Manny Ramirez Made Enough to Forget $25K in His Locker but Usually Bailed out When the Restaurant Bill Arrived

The ‘Manny being Manny’ thing appears to be much worse than we all thought. Manny Ramirez was that happy-go-lucky outfielder with the Cleveland Indians and Boston Red Sox, who could hit the heck out of the baseball. After that, it was all a mystery.

When Ramirez trotted to first base instead of hustling, it was always a case of “Manny being Manny.” The same was said when he threw to the wrong base from the outfield. A recent report states those Ramirez quirks extend well beyond the baseball field.

Manny Ramirez the baseball hitter vs. Manny Ramirez the person

Cleveland’s Manny Ramirez bats against the Boston Red Sox during a Major League Baseball game circa 2000 at Fenway Park in Boston, Massachusetts. (Photo by Focus on Sport/Getty Images)

There’s no question Ramirez was one of the purest hitters in all of Major League Baseball. He finished his 19-year career in the big leagues with a .312 batting average. He won the batting title in 2002 with a .349 average. That came two years after he hit .351. He was spectacular in the batter’s box. Elsewhere, he was erratic.

“He was a professor at MIT in the batter’s box,” former Indians GM John Hart said in The Athletic, “and a freshman at a junior college on the bases and in the outfield.”

“A freshman in kindergarten,” quipped Hall of Fame Indians beat writer Sheldon Ocker.

While he was putting on a clinic at the plate, he was making teammates scratch their heads. A lovable guy, Ramirez was borrowing his teammates’ bats, t-shirts, and even their underwear. He’d just go into the locker and take an item if the player was on a hot streak.

“Guys would be looking for their underwear and Manny would be wearing it,” said pitching coach Mark Wiley.

He never did anything maliciously. He was, well, Manny being Manny.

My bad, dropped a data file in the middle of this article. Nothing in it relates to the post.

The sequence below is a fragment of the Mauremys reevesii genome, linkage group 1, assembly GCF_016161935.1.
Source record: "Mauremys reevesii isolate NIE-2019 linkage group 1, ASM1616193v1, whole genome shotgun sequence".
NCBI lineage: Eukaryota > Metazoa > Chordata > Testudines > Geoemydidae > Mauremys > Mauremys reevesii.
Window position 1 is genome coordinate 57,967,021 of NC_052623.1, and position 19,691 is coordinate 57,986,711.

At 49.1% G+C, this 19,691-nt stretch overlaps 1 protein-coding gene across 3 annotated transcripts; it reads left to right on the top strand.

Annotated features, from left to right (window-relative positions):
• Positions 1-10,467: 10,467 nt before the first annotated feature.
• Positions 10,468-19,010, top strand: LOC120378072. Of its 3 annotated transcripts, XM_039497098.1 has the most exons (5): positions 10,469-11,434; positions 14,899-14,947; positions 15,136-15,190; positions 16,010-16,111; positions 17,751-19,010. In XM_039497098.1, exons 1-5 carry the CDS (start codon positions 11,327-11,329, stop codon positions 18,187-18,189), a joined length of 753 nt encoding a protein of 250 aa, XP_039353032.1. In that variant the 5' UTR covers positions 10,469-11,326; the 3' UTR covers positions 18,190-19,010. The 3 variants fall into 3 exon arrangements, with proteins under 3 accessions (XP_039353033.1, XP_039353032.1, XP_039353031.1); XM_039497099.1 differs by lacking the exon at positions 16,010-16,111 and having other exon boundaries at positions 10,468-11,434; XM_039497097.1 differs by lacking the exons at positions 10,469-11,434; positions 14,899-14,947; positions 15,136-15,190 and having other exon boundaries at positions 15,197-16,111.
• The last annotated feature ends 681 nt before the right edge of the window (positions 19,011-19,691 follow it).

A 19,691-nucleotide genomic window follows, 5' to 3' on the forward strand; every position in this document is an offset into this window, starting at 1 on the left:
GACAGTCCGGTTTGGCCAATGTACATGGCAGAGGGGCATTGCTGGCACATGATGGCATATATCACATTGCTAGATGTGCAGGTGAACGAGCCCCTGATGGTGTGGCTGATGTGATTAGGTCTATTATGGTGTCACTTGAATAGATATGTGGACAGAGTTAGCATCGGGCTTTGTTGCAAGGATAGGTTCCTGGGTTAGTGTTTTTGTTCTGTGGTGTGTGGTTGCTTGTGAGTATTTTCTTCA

“There was never an ounce of malice in his bones,” former teammate Sandy Alomar Jr. said.

Manny Ramirez, making big bucks, would often disappear at restaurants

By 1996, five years after the Indians selected him with the 13th overall pick in the 1991 MLB Draft, Ramirez was making seven figures. Money apparently didn’t mean a whole lot to Ramirez – unless it came to paying the restaurant tab.

He left uncashed paychecks in his locker. He once left $25,000 in his locker during the offseason. According to The Athletic, the Indians PR director approached Ramirez about those uncashed checks.

“These?” Ramirez asked after rummaging through his gear and other teammates’ items that were in the bottom of his locker.

“They found stuff from April in August,” Alomar said.

Despite making the big bucks and not having a care in the world if his checks were cashed, Ramirez rarely paid a restaurant bill. After a meal with teammates, he’d head to the bathroom as the bill came out. He never returned.

“You have no idea how many times he’d say, ‘Hey, I forgot my wallet,’” former teammate Carlos Baerga said.

“He’d go, ‘I didn’t bring my credit card,’” Alomar said. “Or, ‘I didn’t bring cash.’ Manny would say, ‘You guys have more service time than me. You take care of the tab.’” 

John Hart said Ramirez was the best hitter he’s seen

Ramirez spent eight years in Cleveland, followed by eight more with the Red Sox. He’s a 12-time MLB All-Star and a two-time World Series champion. Beyond that, he’s also the best hitter Hart has seen.

“We were the best offensive team in baseball for eight or nine years,” Hart said, “and as great as (Jim) Thome was, probably one of the best power hitters, Albert Belle, great power hitter, Robbie Alomar, Carlos Baerga, great hitters — the best hitter I’ve ever been around in my 50 years in baseball has been Manny Ramirez.

“I had Alex Rodriguez in Texas. The absolute best hitter I’ve ever been around is Manny. I’ll go to my grave saying that.”

As crazy and quirky as he was, Ramirez was well-liked and well respected. Some even considered him smart.

“In reality, he was one of the smartest players I ever played with,” Alomar said. “He was phenomenal.”

Smart with a bat in hand, but don’t ever let him handle the team finances.

All stats courtesy of Baseball Reference.

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